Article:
April 15 trial date set in Burger King slaying
By Beth Kramer firstname.lastname@example.org January 16, 2013 6:02PM
Updated: February 19, 2013 1:57PM
On Nov. 27, 2006, Lindenhurst Burger King Manager Mary Hutchison was found strangled to death near an open safe. Former Burger King employee James Ealy was arrested for her murder in December 2006, but has not stood trial yet.
A trial date for April 15 was scheduled at a hearing Wednesday.
Ealy, 48, was eligible for the death penalty for allegedly killing Hutchison, Lake County Assistant State’s Attorney Jeff Pavletic said. The death penalty was abolished in Illinois, which was the “first frustration” in the case as it has played out in the courthouse, Hutchison’s father, Richard Dean, said. He wore a button with his daughter’s picture on it to court on Wednesday.
“I don’t think it should take six years to go trial,” Dean said.
Attorneys were in the process of taking 10 dispositions for the case when the death penalty was abolished, Pavletic said. That delayed proceedings.
“It’s rare for a case to be this old. It’s very taxing for the family ... we want the case to be resolved as quickly as possible but we want to do everything legally correct,” Assistant State’s Attorney Steve Scheller said.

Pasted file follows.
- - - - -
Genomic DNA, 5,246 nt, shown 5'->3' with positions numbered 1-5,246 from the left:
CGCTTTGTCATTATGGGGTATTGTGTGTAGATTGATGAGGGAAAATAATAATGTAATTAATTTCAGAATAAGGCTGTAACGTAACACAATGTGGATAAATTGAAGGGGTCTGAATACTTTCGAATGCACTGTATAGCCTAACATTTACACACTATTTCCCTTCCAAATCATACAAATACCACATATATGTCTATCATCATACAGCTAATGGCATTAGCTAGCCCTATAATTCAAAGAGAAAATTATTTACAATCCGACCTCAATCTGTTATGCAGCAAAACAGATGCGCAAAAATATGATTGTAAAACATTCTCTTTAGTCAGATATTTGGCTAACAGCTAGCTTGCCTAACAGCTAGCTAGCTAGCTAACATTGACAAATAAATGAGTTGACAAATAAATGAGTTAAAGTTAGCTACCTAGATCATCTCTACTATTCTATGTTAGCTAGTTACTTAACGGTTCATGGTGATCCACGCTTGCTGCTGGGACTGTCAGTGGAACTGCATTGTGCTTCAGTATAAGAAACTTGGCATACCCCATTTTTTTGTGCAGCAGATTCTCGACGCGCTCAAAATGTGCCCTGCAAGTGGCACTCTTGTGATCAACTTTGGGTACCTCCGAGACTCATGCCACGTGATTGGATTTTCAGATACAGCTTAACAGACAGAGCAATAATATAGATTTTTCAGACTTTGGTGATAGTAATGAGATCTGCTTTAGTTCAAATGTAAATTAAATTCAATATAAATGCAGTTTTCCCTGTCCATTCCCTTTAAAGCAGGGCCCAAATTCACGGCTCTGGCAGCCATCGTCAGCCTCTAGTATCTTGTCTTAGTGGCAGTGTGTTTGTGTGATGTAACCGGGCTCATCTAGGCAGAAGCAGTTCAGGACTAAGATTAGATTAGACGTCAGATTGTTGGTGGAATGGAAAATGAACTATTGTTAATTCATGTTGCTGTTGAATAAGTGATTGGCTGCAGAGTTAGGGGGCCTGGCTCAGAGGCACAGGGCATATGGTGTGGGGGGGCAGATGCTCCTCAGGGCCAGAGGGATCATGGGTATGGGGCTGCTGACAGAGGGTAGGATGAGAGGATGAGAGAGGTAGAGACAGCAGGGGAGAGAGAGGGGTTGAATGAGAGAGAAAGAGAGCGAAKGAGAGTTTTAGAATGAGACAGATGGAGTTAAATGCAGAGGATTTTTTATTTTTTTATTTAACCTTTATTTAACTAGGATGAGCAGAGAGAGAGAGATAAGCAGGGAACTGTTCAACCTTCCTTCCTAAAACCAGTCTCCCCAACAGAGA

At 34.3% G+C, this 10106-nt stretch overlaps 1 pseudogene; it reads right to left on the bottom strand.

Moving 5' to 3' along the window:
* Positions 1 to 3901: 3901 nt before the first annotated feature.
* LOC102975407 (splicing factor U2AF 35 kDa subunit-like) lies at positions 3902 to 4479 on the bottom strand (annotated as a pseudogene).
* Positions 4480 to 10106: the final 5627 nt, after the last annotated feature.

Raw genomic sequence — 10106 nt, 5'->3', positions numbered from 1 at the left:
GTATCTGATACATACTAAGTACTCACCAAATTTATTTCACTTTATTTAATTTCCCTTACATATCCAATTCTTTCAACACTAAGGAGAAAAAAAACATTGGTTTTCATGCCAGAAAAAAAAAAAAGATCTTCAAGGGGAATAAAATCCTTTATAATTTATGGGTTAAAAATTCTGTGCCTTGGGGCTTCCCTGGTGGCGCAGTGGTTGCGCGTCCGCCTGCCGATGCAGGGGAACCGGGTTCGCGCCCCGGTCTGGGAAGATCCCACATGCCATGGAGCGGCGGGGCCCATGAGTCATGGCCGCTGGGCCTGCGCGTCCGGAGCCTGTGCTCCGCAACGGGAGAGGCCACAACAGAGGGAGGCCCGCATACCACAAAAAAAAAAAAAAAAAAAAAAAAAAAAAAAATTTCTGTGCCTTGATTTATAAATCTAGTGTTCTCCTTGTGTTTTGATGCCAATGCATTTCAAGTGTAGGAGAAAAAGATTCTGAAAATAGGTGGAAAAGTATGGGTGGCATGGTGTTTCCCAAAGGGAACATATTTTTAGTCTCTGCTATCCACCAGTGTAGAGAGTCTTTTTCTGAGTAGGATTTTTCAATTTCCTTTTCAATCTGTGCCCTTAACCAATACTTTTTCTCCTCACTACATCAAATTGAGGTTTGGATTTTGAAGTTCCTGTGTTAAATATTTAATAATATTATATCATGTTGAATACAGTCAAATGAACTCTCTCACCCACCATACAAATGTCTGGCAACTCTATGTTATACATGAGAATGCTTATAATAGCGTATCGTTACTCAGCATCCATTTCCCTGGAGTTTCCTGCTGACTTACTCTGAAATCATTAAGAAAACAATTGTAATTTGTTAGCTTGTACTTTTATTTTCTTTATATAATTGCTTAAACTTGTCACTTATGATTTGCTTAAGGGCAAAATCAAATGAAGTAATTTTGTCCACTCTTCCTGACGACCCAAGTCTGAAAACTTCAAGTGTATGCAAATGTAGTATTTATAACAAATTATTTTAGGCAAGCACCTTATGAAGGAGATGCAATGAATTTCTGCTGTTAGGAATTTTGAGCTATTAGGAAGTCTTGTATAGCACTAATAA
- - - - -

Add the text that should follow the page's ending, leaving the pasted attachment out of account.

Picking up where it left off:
Their comments came after a hearing before Circuit Judge Daniel Shanes to resolve which evidence could be presented at trial. Pavletic and Scheller wanted to introduce Ealy’s 1982 sexual assault conviction and his 1996 aggravated unlawful restraint and unlawful use of a weapon conviction as evidence if Ealy takes the stand at his upcoming trial.
Ealy was sentenced to 20 years in prison for a rape that occurred June 27, 1982, Scheller said. Ealy was sentenced to 10 years in prison for the 1996 case, Scheller said.
“(Ealy) spent almost all of the ’80s in prison and most of the ’90s in prison. In this case, his credibility is a central issue in this case,” Scheller said.
Defense attorney Keith Grant argued against admitting those prior convictions as evidence.
Grant said introducing the evidence if Ealy testifies would show that he is a “bad person and not be trusted” because he spent so much time in prison.
“This defendant does not have a history of crime that impacts his believability,” Grant said.
Shanes did not rule on this issue Wednesday. He is giving both sides more time to research the legal issues. This issue will be addressed again Feb. 26.
“The defendant certainly engaged in some violent and unacceptable behavior for which he has been sentenced. The defendant has spent the better part of his adult life incarcerated,” Shanes said.
Shanes previously ruled to bar evidence at the upcoming trial of Ealy’s arrest for a quadruple homicide in Chicago. Ealy admitted to Chicago police that he had strangled four people, including a 3-year-old, in 1982.
He was convicted of the murders, but the appellate court overturned the conviction because police lacked probable cause to arrest him.
Ealy remains in custody at Lake County Jail.